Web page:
Power Rates in Bulgaria to Remain Unchanged for 2 Years
Yavor Kuyumdzhiev, Deputy Chair of the parliamentary energy committee, has assured that Bulgaria's new electricity pricing model is sustainable and will remain in place for at least two years.
"If no catastrophic events such as a 9-month war in Syria take place, there should be no jolts," Kuyumdzhiev said in a Tuesday interview for Capital Daily.
He made clear that the energy committee had prepared a bill amending the Energy Act which was to be tabled for discussion in Parliament by the end of the week.
Prior to the start of the summer recess of MPs on August 7, the Energy Act underwent substantial changes.
Commenting on the proposed set of amendments, Kuyumdzhiev explained that a power supply cutoff would only be allowed if the customer had failed to pay bills for over two months and the debt exceeded the minimum monthly wage.
He also informed that power distributors would be under obligation to send prior written notice to the customer in the case of a forthcoming power supply cutoff.
Kuyumdzhiev also mentioned a proposal to abolish the power supply recovery fee.
He made clear that the only expenses of power distributors in such cases was the gasoline for the two-way trip to the customer, stressing that the companies used this fee to make profits.
"According to my information, power supply cutoffs and power grid reconnections on the entire territory of the country amount to BGN 50-60 000 per month. We will deprive them of revenues of around BGN 12 M a year," the Deputy Chair of the parliamentary energy committee stated, adding that the step was not likely to scare off power distributors, taking into account their solid revenues from other activities.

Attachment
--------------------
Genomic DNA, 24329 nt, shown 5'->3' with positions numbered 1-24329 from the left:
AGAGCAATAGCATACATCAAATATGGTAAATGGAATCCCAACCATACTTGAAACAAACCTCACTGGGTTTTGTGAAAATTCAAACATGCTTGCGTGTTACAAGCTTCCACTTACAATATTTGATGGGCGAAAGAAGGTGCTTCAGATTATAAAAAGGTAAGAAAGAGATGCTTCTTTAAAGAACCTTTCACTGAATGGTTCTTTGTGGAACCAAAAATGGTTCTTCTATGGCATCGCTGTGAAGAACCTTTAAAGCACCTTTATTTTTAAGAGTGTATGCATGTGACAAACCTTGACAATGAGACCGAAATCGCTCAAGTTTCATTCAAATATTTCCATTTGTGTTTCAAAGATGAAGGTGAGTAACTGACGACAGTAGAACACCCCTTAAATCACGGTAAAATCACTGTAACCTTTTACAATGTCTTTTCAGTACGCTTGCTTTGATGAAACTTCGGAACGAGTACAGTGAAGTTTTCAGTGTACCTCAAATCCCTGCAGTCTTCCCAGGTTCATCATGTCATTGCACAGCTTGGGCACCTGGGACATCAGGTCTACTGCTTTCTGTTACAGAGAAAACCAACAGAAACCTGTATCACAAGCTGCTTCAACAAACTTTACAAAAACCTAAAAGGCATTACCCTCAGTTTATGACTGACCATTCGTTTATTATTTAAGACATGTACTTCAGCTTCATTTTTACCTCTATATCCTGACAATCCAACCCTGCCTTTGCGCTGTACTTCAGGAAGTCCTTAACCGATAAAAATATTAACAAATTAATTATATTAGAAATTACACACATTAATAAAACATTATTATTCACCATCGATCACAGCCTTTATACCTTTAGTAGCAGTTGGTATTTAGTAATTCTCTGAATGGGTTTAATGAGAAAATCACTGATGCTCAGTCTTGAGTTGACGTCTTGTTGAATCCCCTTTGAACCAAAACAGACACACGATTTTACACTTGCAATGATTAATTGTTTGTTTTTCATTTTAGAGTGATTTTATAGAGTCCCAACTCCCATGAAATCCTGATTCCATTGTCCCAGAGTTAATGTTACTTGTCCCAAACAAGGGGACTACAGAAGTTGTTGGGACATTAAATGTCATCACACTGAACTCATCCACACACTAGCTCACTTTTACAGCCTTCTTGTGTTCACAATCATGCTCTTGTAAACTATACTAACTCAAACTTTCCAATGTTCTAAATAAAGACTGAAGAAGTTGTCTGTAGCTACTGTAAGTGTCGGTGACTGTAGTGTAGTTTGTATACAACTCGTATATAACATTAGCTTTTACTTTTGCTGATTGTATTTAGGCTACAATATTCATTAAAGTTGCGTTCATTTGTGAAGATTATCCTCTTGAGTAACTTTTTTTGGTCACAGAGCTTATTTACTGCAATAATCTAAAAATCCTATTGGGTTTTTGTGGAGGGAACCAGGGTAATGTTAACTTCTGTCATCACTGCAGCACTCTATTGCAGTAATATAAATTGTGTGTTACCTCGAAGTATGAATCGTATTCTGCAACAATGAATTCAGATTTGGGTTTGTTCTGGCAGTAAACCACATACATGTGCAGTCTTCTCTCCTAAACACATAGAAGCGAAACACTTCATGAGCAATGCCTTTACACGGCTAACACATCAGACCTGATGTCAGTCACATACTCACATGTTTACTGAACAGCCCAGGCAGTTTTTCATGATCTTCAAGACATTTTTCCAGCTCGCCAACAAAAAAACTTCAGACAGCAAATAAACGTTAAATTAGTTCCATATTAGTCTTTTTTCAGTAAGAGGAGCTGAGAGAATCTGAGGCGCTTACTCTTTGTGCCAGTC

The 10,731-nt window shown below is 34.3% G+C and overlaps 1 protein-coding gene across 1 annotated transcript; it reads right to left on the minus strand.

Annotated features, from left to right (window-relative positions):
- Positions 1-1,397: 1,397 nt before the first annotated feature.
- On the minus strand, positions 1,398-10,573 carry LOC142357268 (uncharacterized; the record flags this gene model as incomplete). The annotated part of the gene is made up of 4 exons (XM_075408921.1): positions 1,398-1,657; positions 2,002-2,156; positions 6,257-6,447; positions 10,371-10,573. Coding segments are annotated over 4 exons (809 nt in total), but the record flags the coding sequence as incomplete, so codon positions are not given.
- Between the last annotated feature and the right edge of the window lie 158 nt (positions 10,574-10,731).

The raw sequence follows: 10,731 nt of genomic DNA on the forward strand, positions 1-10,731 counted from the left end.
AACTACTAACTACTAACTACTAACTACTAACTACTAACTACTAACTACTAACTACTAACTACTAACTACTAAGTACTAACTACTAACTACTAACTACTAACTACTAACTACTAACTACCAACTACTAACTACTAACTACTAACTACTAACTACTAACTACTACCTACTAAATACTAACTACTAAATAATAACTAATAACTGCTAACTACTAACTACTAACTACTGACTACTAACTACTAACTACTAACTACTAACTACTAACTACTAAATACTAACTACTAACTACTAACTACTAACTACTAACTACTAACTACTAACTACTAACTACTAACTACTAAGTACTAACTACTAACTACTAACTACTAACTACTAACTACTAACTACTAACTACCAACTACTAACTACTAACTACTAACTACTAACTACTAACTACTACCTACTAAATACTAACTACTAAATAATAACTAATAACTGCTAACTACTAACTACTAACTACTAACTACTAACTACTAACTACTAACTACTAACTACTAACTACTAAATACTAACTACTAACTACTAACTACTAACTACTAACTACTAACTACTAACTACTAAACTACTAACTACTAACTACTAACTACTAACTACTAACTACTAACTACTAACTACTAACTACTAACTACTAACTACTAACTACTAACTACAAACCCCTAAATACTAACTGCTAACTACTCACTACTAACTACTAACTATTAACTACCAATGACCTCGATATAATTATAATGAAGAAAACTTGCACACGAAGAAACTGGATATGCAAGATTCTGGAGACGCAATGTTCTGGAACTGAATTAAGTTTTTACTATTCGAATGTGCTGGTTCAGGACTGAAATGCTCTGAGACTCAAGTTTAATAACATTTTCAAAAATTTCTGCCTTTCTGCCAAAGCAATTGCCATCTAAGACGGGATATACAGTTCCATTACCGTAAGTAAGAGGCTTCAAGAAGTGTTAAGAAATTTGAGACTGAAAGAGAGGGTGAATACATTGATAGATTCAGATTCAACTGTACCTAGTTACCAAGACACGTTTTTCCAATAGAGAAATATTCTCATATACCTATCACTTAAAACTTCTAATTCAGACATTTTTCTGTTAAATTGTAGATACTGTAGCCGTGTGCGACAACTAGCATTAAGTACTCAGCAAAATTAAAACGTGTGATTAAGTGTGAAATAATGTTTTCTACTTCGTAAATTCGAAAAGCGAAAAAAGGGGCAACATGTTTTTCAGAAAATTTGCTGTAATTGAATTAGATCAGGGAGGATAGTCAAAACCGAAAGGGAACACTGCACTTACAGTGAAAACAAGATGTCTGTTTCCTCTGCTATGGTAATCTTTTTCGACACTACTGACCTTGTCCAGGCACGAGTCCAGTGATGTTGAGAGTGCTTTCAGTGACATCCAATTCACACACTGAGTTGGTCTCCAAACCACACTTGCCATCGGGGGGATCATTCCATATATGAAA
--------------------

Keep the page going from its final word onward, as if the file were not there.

He also told journalists that the amendments envisaged allowing customers to demand an inspection of the electricity meter by an independent laboratory at the expense of the power distributor in the case of a 30% difference between monthly electricity bills.
He said that the statutory regulations concerning the establishment of a mediation body in the sphere of energy were yet to be discussed.
He also mentioned that the proposed changes to the Energy Act provided for increasing the deadline for claiming damages in the case of unstable and substandard power supply from 3 months to 3 years.
Asked whether the proposed legal changes would not cause new deficits at power distributors, he said that power distributors had had a guaranteed rate of return of 16% for five years, after which the percentage had been downsized to 12% for 4 years, meaning that in 9 years the cumulative rate of return had been over 150%.
"Have you heard of anything other than drugs, prostitution, or gambling which has such a high rate of return, and a guaranteed one, at that?" he stressed.
Kuyumdzhiev emphasized that power distributors could be brought to their knees "in three days" through hefty fines, adding that the state had no such goals and it only aimed to achieve normality and guarantee the protection of the interests of Bulgarian citizens.
The Deputy Chair of the parliamentary energy committee was confident that the drafting of the new energy strategy would make it obvious that Bulgaria would certainly need a new nuclear power plant by 2025.
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"Power Rates in Bulgaria to Remain Unchanged for 2 Years"......................
Can anyone really believe that?
"If no catastrophic events such as a 9-month war in Syria take place, there should be no jolts," Kuyumdzhiev said in a Tuesday interview for Capital Daily."...................................
So that seems to me to be a "definite maybe" then.
And what has a "9 month war in Syria" got to do with BG power supplies? I don't get it.